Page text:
Thursday, February 5th, 2009

Meena in Penang

Meena in Penang

Mary Schneider talks with Meena Arivananthan

If you’re an adrenaline junkie, you might have gotten a high out of the recent Share Fair held at FAO headquarters in Rome, Italy. Or as Meena Arivananthan described it “A buzz from the buzz.”

“I enjoyed the adrenaline rush,” said Meena, the ICT-KM Program’s Knowledge Management & Sharing Officer. “Just the idea that I could meet so many different people from different organizations in one place was quite exciting. When you find out that they’re doing things that you’re interested to know more about, it helps you to open up a conversation. Now that I’m back at The WorldFish Center in Penang, Malaysia, where I’m based, I find myself going back to the Share Fair website in an attempt to relive that feeling. It was a great experience.”

Meena was also asked to facilitate two sessions at the Fair. To make sure she carried out the tasks assigned to her with ease, she began familiarizing herself with the content of the presentations as soon as she’d agreed to be a facilitator and was immediately impressed by the originality of the methodology highlighted in one of the video presentations.

Share Fair participants who sat in on this particular presentation were shown a video of a water contest in Bolivia – an event that helped rural communities to capture and share local good practices. Finalist in the water contest had their practices documented by a film team, and the resulting videos were then shown at an exposition fair in the country. Showcasing the videos in such a way enabled the exchange of local knowledge and experiences on good water use practices. The contest also provided an opportunity to link the rural poor to national policy level and other development institutions.

“People who attended this session were interested to find out who would actually benefit from such a video and also how much it would cost to make one,” said Meena. “Although it can be relatively expensive to put such an effective communication tool together, there is a lot of scope for replication and upscaling. To give you an idea of cost, a similar video shot in Africa using a local film crew cost about US$10-15,000.”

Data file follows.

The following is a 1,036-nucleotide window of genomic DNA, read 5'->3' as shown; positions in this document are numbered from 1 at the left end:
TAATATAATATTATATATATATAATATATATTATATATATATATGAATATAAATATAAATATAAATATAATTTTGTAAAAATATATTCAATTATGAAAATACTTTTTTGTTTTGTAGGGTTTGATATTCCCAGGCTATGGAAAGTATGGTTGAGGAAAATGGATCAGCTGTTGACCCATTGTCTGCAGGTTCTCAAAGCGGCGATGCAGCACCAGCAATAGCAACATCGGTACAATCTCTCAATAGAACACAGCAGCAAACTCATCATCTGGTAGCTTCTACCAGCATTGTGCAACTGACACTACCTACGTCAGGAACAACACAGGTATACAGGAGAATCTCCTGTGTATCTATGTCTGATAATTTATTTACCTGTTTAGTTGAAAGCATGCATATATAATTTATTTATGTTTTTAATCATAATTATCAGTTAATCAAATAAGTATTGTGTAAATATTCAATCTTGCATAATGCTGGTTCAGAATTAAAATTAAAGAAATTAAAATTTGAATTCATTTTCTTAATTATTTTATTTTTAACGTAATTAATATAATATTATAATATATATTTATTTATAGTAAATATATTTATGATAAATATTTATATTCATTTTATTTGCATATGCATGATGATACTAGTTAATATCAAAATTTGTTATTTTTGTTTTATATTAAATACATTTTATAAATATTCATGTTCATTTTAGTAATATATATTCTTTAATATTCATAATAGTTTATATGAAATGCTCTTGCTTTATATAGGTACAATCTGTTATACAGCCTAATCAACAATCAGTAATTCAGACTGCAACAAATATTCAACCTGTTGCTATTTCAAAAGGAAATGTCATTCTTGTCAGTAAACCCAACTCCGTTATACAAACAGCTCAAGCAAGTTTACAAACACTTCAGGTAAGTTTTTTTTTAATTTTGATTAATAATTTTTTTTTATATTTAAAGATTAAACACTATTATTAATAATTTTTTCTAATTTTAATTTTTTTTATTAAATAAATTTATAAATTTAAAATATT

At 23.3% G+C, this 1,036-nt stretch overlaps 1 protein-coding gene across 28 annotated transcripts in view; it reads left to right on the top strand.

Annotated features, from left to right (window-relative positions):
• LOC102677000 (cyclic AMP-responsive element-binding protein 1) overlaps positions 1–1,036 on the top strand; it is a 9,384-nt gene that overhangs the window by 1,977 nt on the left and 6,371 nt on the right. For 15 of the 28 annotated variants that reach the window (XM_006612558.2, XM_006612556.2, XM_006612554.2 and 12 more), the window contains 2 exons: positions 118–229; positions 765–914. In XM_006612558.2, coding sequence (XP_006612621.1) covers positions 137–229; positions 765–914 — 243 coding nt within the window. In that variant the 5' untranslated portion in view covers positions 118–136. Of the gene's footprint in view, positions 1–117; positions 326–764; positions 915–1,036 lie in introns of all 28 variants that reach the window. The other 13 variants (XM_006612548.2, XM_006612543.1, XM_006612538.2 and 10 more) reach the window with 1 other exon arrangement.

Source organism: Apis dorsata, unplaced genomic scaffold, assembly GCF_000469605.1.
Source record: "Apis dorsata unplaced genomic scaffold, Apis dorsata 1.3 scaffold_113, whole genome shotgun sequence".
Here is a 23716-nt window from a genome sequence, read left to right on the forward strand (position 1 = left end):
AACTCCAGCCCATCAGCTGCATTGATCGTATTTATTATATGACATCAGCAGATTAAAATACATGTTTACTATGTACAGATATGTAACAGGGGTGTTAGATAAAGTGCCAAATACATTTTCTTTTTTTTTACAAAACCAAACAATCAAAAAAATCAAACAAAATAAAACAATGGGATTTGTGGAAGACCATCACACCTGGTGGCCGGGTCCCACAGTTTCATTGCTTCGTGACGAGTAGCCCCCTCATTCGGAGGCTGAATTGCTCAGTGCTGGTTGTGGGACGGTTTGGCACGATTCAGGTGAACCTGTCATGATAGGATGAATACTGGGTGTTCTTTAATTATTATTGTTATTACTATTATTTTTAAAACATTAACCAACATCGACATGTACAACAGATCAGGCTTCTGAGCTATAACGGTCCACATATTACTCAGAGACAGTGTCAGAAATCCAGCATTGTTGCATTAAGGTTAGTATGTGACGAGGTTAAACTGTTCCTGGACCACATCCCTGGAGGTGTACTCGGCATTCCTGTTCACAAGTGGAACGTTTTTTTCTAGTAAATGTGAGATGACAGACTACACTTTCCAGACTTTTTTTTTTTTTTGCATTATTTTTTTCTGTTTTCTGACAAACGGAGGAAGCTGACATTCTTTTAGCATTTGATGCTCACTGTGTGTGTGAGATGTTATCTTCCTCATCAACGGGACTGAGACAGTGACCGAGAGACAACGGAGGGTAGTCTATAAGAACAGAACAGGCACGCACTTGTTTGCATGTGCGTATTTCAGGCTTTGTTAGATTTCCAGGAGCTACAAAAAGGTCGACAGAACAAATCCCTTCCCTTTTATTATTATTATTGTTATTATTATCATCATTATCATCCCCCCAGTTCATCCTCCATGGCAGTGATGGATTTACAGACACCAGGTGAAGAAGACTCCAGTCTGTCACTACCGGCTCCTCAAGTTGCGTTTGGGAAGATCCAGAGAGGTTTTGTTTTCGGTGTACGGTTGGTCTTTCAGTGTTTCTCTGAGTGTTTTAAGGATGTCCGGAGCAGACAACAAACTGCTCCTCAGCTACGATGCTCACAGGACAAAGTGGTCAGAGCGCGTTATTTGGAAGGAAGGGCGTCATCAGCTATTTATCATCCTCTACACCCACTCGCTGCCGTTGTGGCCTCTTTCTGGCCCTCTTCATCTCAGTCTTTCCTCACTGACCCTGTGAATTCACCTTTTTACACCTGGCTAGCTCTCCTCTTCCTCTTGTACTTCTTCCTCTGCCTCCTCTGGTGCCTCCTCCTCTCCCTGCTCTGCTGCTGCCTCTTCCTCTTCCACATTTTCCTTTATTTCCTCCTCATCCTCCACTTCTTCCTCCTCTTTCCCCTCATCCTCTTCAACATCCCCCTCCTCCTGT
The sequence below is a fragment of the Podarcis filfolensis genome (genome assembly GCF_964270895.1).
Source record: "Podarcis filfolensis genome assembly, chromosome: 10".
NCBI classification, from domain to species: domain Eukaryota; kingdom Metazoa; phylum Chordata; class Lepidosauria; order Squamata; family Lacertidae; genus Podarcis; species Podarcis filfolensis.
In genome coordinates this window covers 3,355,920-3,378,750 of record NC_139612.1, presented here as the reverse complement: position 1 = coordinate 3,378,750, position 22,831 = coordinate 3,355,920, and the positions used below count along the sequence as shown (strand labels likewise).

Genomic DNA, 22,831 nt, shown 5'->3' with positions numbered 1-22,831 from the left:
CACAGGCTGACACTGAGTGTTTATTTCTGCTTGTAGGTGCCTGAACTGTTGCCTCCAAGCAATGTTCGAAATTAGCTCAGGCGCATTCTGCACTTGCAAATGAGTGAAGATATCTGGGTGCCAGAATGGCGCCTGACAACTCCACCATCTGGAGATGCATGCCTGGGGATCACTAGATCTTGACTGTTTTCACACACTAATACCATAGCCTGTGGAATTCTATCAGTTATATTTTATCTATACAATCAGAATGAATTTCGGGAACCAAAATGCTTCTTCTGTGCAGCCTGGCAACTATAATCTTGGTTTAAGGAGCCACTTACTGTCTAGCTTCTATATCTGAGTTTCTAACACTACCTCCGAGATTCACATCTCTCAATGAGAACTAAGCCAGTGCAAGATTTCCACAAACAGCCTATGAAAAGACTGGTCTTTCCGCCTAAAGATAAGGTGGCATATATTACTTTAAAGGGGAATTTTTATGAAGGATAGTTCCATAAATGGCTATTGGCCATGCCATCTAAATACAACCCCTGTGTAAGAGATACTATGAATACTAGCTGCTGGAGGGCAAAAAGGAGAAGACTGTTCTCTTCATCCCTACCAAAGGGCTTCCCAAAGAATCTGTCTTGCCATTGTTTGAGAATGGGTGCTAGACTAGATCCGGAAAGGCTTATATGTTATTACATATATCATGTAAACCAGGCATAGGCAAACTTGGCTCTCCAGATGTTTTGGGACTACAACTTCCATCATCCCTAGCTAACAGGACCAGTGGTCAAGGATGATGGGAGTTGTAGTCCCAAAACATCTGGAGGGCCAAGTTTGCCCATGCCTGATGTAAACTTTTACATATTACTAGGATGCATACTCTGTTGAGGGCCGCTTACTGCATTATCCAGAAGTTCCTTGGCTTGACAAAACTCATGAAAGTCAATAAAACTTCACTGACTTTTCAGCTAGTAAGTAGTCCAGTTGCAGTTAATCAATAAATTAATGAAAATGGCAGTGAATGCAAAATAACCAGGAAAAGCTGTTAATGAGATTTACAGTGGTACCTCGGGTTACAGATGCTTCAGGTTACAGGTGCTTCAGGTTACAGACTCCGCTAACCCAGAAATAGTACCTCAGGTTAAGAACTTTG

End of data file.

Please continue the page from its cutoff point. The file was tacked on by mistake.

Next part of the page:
The other session Meena facilitated involved a successful pilot project in Bangladesh that is now looking to upscale its activities with input from others. The project aims to educate policy makers in Bangladesh and seeks their involvement to bring about change.

During this Share Fair session, participants were asked to give their comments and views on the project’s goals.

“I think the project did make some progress,” said Meena. “The session got a lot of people interested in what the project was doing, and I think this may lead to meetings outside of the session. So that meeting really did make a difference.”

Other than facilitating her two events, Meena also attended some of the Fair’s other sessions.

“By far, my highlight of the Share Fair was seeing people from FAO, IFAD and the CGIAR actually talking. Anyone who has been to FAO headquarters before will probably remember it as a stoic-looking building that doesn’t encourage conversation. But during the Share Fair, booths were set up in the atrium, giving it a marketplace feel. People just walked in and out of booths eager to share what they had with others. A lot of interest was generated. Collaboration was in the air, which is what you expect from such an event. People were so open to sharing. I just hope this attitude continues outside of the Fair.”

The Fair also benefited Meena in ways that will help her with her work at The WorldFish Center.

“I attended a hands-on session on podcasting,” she explained. “I was wondering how tough podcasting might be, but Luca Servo of FAO explained it in a simplified way. It was like an “Idiot’s Guide” type of presentation. I found that very useful, and I can see me using it in the future.”

Meena also commented on the impact the Share Fair and other knowledge sharing activities might have on the CGIAR as a system.

“I think that many new linkages were formed at the Fair. There is already an online community of knowledge sharing proponents (KM4DEV), and I think more CGIAR staff are getting involved in this. Beyond that, I also think people are very excited about using the KS Toolkit as a result of its increased visibility at the Fair. A lot of new CGIAR staff also attended the event and were quite excited with the things that were going on. I think that’s also something that’s going to grow.”

Time for another buzz, perhaps.


See the recently published report at:

Entries include projects using ICT solutions or implementing ICT-based activities, institutions/groups providing services using ICTs as well as ICT solutions software providers, both at the national and regional level.   Project Summaries are offered in chapters looking at 1) Voice; 2) Radio; 3) Mobile Phone; and E-learning